4. Consider what is appropriate for each platform
People have different expectations for what they see on channels like websites and social media. They’re looking for different types of content and experiences. While consistency is important, you want to account for these varied expectations with your visuals.
5. Don’t forget to research your marketplace
Images and videos help you set the visual identity of your brand. Before you select which visuals to use, make sure you have a good understanding of what others are already using in your competitive landscape. Evaluating the visual identities of your competitors and peers can help you find the white space.
When it comes to visuals, sometimes it’s more helpful to see the best practices in action. To explore these further, here are some thoughts from our creative studio.
Finding authenticity and avoiding cliches in common use cases
Josh O’Dell, Sr. Creative Director
For me stock comes down to two big pitfalls: finding authenticity and avoiding clichés. For whatever reason the majority of stock producers seem allergic to both. So it’s always a chore to find imagery that doesn’t feel staged and that isn’t a cliché buffet.
When we talk about authenticity, let’s look at an example of a common search: the businessman.
First, the bad…
Flat light, generic suit. He’s sloppy but not in a modern-slightly-sloppy-executive kind of way. And the thumbs-up is a little too on the nose.
This guy’s looking straight at the camera with a weird, unnatural pose. Smiling like he’s in an elementary school photo. Even light, not much depth. Weird futuristic background. This is generally not a direction I’d prefer to go.
We’re getting better here. More natural stance and smile, though still feels a bit posed. Practical environment. More earnest overall; feels like he might actually work here. Light is more natural.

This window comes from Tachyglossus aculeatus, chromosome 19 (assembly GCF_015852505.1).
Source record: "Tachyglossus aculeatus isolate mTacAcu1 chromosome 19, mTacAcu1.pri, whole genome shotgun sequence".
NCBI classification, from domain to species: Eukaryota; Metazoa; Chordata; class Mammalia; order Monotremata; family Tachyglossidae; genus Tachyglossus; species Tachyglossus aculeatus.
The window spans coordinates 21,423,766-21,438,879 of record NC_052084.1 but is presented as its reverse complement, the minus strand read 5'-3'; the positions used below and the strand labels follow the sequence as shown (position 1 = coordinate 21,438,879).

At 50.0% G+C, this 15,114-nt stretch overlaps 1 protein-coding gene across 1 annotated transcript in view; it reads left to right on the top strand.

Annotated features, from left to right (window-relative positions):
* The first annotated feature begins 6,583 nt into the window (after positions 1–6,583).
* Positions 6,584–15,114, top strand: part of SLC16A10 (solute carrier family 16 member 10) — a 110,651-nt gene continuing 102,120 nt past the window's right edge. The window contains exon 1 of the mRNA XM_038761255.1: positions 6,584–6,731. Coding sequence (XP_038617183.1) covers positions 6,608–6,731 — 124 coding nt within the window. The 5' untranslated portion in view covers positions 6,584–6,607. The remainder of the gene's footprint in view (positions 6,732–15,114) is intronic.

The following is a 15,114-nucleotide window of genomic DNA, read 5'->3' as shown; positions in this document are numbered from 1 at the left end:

Light from a natural source. Nice depth created by the foreground element. No cheesy grin at camera—feels like he’s actually doing something. In this one, the camera plays that fly-on-the-wall role rather than studio camera. It also has a bit of grit to the image, which always seems to make the image feel more authentic.
If you did need a direct-to-camera look, I’d favor something like this. Again, nice light, not overly dressed. NO OVERSMILING, which is key. Feels like a regular person.
Here, the lower angle combined with the guy looking beyond the camera implies the existence of someone else – i.e., this guy isn’t alone. He’s with others, contributing, leading. It doesn’t feel as solitary as studio shoots can sometimes be.
Now for the clichés. Let’s look at another common search: an image corresponding with “ideas” or “insights.”
Cheesy lightbulbs are a commonplace cliché for this search. This one literally takes it to a new level by making the lightbulb a rocketship. I’d stay away from this one.
If you had to use a lightbulb, you can cut down on the cliché factor by finding an image that:
- diverges stylistically, if the brand allows (first image)
- or attacks the concept from a slightly different angle, e.g., showing the light a bulb emits as opposed to just the classic bulb itself (second image).
The good (better, anyway)…